The quote at the beginning... Well, My original idea for the name of the film was "The Snake and The Worm". I favoured this name for a lot of reasons as it had connotations throughout the film, throughout climbing, and direct reference to Tyler and I. I view his climbing style as the snake style. It's hard to explain but when you see him climb it's the first thing that comes to mind. Similarly, a couple of years ago I was in font and a certain person commented that I wormed my way up a problem. When I started climbing a lot of Tyler I saw the contrast. The snake and the worm aren't a million miles apart, but what they achieve is very different. I like all that, so I wanted to call the film The Snake and The Worm. I doubt anyone would have understood the title, but in the end it was vetoed by Tyler. He didn't like the way it sounded. Perhaps climbing wasn't ready for the title! It seems like all climbing films have to use a 1 word adjective/noun. We nearly went with Consternation, but then I realised it's a word which is out of use and everyone just asked me what it meant, so that was ousted.
Perhaps the quote at the beginning was a remnant of the previous title. I don't know to be 100% honest. Tyler is a bright kid, and without a doubt he (or I) take things that are completely farcical and move them into a more serious world. Perhaps serious isn't the right word, but you know what I mean. Meaning has so much to do with context, so putting the same thing in a different box it appears to have changed it radically. When I was going through all the footage, choosing what to keep and what to cut, I heard that quote and immediately (perhaps subconsciously), put it at the very beginning of the timeline. I don't normally do that, but this just felt like it had to go there. All the space and meteor parody stuff came afterwards. The quote was the beginning for me. I guess I went with a feeling on this, rather than a strict recourse to rationality (a VERY strange move if you know me). (Editor's note: Ty claims the quote was derived from the Kevin Nealon character in a movie called Grandma's Boy. If you search for its likely source, you may be surprised at what was made out of it!)
Any technical notes?
In terms of set up, it was all pretty low budget. I only had one camera (a Canon HV20), one Tripod (a Velbon DV7000), one mic (Rode videomic), and a wide angle lens (Raynox HD6600). You could probably buy this whole set up for $700, but it's a lot more powerful that people realise. For a start, the HV20 has a huge sensor for it's body size, and it also shoots 24p. That's something I value quite a lot actually. It's a feature not found in any other cameras under a few thousand dollars... Most shots were set up organically. I'd wander around a bit, decide what I thought looked good, and plonked it there. We didn't go back to film stuff after I viewed the footage, for better or for worse. As I said before, this was primarily a climbing trip, so given the option between refilming and going climbing, it was obvious that climbing came first. Plus, I know Tyler well enough to know he doesn't want to refilm stuff from many angles, do hold close ups on everything, etc. He just wants to go climbing. That is his motivation for climbing. He loves to do it. We chased good conditions on the rock, not good conditions for filming, and if they happened to align it was just extra great. I did build a boom, but didn't end up including any of the footage as I wasn't happy with it. I've got more ideas that need realising in terms of building more equipment... maybe next year...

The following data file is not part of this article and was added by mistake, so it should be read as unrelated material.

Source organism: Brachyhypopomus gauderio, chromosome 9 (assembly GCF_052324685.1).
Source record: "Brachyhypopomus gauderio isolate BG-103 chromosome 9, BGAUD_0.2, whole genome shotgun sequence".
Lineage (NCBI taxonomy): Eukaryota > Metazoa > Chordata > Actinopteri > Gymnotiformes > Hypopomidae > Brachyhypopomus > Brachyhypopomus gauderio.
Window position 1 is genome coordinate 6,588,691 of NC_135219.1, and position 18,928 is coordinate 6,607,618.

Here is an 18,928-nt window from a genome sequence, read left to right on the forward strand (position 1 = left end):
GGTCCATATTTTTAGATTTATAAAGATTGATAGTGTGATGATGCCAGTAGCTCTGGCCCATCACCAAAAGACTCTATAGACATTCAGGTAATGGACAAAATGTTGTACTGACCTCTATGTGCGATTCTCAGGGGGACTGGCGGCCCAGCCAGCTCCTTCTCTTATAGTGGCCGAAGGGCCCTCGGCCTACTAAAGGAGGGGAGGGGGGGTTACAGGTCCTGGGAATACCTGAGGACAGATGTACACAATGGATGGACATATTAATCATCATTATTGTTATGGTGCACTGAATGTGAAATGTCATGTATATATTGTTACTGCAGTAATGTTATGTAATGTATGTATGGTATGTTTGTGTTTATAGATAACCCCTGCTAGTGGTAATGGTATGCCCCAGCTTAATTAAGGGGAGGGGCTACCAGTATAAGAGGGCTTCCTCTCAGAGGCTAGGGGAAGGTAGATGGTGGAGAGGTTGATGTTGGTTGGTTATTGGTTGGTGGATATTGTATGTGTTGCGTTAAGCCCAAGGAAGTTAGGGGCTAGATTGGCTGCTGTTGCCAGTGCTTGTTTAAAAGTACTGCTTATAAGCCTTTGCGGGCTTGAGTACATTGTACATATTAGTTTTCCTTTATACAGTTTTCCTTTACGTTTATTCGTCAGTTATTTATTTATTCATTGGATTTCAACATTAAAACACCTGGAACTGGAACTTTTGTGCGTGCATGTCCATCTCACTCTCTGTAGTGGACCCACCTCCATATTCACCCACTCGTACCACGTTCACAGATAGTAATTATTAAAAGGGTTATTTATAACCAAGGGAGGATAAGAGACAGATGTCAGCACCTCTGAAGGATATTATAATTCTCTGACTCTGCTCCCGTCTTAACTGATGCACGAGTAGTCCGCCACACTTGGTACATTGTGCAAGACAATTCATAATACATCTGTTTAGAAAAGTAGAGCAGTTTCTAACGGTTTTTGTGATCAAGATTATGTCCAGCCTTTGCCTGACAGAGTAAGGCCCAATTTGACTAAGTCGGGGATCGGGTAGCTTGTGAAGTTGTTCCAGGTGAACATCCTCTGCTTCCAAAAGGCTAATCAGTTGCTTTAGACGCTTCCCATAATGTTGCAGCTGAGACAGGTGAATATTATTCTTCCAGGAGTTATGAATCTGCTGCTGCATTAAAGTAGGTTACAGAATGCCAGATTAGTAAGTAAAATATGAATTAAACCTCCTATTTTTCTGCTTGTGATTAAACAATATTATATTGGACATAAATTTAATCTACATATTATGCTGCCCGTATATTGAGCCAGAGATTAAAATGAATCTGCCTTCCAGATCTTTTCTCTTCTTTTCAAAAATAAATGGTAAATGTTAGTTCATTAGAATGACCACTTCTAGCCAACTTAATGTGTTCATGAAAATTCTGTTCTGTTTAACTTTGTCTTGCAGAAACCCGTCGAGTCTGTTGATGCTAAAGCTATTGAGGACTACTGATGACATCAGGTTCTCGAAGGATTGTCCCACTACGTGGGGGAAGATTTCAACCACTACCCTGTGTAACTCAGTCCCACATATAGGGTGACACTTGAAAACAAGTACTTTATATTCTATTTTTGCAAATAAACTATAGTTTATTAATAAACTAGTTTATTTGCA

Tyler Landman, one of the strongest and most gifted boulderers I have seen in recent years, was the focus of much of the film. I caught up with him and he added some remarks for the interview.
Some words from Tyler Landman
Ty, how did the project get started?
I had done some filming with Keith a couple months prior, when we were both in Switzerland. I've never been a fan of filming things in a such a way that you are expected to perform, or are put on the spot. And I certainly have no urge to be made a super star of any sorts. Keith asked if I minded him filming my ascents and I obviously said that I had nothing against it, so long as I had some sort of say in what we would do with the footage etc. I knew what he had intended but also knew that he would not use it in any way or for anything I was not down with.
What was it like making the film?
We didn't really work on 'the film' until the last five days of the trip. Until then he would just film me climbing. I've always thought a good photographer or filmer is one who can produce amazing results, without you even knowing they are there. I'd never have to repeat problems or do ridiculous things that he asked me to, just for the sake of footage. Towards the end of the trip, realizing how much amazing footage we had, we decided we could make a film out of it. In that case, we needed to film an introduction, some interviews, and filler basically so that we could make something more than just ascents. So we conjured up some ideas and basically got to work on the quicktime. It was pretty hilarious coming up with the ideas and even funnier trying to film them.
How do you feel about the results?
If we had been serious about it, there is a lot more we could have done. Given the freestyle nature and home grown style I think it turned out very well. Those two characteristics are what make it stand out from mainstream films. It depends what you like. Some people like the mainstream over produced style, and others like the understated natural free flow style. I prefer the latter which is why I had no issue being a part of the film.